Commentary on the Ohio Constitution

by Maurice A. Thompson
Director of the 1851 Center for Constitutional Law

A History Rooted in Limited Government

In May of 1850, 108 men from across the state gathered to rewrite Ohio’s original constitution, adopted in 1802. This conglomerate of 37 lawyers, 35 farmers, ten editors, eight merchants, seven medical doctors, and the remainder comprised of blacksmiths, surveyors, and millers, set out with a specific purpose: “keep the power in the hands of the legislature, and then tie its hands.”ii To do this, the delegates to the 1850-1851 constitutional convention authored constitutional provisions that left behind a “self-acting Constitution.”

The Ohio Constitution is special because it was passed in an era where the people of Ohio believed in individual rights and resented the authority that attempted to interfere with such rights,” and “had no use for any central authority.”iv This period in the state’s history has a familiar tenor: it coincided with the average citizen’s growing awareness of “the mad rush to rob the state treasury and heap up debts to be paid by generations yet unborn,”v and recognition that the legislature had become “the pliant tool of individual greed.”vi Much like today, this “mad rush” and “individual greed” involved bailouts and gifts to private corporations that claimed to be necessary to our way of life, particularly railroad and canal corporations.

In 1850, to put an end to such things, Ohioans called a constitutional convention.

The Preamble

“Preamble We, the people of the State of Ohio, grateful to Almighty God for our freedom, to secure its blessings and promote our common welfare, do establish this Constitution.”

The preamble to the Ohio Constitution expresses the defining principle of limited government: Our freedoms are inherent in our existence as human beings. This view is consistent with the Lockean theory of rights that is typically accepted as underpinning the foundations of American government. Even the Ohio Supreme Court recently acknowledged that the Ohio Constitution contains “Lockean notions.”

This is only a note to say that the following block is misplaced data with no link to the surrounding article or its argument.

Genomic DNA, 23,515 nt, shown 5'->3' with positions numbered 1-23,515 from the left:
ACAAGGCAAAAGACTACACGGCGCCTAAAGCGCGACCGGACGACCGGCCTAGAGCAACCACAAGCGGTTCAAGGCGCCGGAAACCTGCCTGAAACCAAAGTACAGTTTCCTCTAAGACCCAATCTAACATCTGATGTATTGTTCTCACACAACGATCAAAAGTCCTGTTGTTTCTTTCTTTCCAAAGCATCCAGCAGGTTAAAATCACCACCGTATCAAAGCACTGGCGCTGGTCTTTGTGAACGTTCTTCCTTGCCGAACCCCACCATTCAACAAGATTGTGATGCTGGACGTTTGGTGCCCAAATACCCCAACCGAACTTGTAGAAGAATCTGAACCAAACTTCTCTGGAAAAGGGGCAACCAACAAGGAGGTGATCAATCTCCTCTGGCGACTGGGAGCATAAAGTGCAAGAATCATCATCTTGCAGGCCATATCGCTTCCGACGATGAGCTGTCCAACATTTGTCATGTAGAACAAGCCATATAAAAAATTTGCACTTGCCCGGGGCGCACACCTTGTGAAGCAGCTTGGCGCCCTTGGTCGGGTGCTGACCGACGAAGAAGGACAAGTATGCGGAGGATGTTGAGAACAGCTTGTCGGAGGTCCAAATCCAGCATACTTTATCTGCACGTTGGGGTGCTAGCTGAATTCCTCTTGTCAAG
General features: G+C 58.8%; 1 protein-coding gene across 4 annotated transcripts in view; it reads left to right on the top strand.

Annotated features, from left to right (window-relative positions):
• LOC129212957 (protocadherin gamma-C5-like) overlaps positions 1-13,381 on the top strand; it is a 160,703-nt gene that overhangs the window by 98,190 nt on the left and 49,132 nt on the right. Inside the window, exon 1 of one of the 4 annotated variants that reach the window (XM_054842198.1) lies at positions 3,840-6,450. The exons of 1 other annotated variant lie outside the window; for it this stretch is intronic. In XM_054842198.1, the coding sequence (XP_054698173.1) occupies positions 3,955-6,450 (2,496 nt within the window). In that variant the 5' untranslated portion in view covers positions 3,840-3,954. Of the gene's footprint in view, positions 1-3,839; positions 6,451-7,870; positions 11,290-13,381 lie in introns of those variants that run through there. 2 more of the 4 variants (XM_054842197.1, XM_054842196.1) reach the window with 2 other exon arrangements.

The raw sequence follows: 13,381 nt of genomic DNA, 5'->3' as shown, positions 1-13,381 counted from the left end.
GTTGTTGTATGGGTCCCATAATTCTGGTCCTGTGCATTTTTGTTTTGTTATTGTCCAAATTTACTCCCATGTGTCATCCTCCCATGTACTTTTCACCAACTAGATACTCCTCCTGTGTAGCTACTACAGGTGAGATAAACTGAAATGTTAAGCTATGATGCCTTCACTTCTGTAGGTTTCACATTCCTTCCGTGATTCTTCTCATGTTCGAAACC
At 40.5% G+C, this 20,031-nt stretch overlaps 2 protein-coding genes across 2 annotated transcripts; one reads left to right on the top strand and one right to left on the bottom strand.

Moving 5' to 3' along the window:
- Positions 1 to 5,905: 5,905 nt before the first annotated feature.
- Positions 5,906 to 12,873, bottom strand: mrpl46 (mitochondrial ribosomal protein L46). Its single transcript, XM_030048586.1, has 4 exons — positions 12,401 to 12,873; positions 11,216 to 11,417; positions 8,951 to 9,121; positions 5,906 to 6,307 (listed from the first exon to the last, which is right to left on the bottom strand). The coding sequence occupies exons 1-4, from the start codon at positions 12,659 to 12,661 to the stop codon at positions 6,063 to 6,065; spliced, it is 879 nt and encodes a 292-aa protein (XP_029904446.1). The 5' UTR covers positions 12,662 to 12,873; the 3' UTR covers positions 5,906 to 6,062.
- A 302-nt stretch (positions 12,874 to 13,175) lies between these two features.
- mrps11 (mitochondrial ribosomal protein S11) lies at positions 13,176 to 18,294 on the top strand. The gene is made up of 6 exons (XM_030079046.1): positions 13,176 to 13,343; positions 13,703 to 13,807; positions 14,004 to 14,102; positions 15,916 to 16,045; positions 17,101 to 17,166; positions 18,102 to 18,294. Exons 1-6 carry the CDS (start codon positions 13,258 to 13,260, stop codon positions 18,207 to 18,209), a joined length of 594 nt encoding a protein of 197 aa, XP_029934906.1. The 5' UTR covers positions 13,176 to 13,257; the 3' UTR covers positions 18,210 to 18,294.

Locke strongly influenced political thought in the American colonies, particularly among revolutionists. Thomas Jefferson eloquently encapsulated Locke’s ideas in the Declaration of Independence when he wrote: “We hold these truths to be self-evident, that all men are created equal, that they are endowed by their Creator with certain unalienable Rights, that among these are Life, Liberty and the pursuit of Happiness. That to secure these rights, Governments are instituted among Men, deriving their just powers from the consent of the governed.”

In Locke’s theory, might did not make right. Natural rights belonged to all people simply because they were human beings. Under the Lockean view, our rights are bestowed upon us by our creator; not from the legislative, executive, or judicial branches. Those branches of government were established to protect freedom. “In a state of nature– that is, in the situation in which humanity finds itself, when there is no government– all men are equal,” wrote Locke. Not equal in every respect, of course, for people have different talents, characters, and experiences, but equal in the “right that every man hath to his natural freedom, without being subjected to the will or authority of any other man.” Since all are by right “equal and independent,” it follows that “no one ought to harm another in his life, health, liberty, or possessions.” After all, men gave up the state of nature, and entered into societies, so that their united strength could secure peace and defend property.

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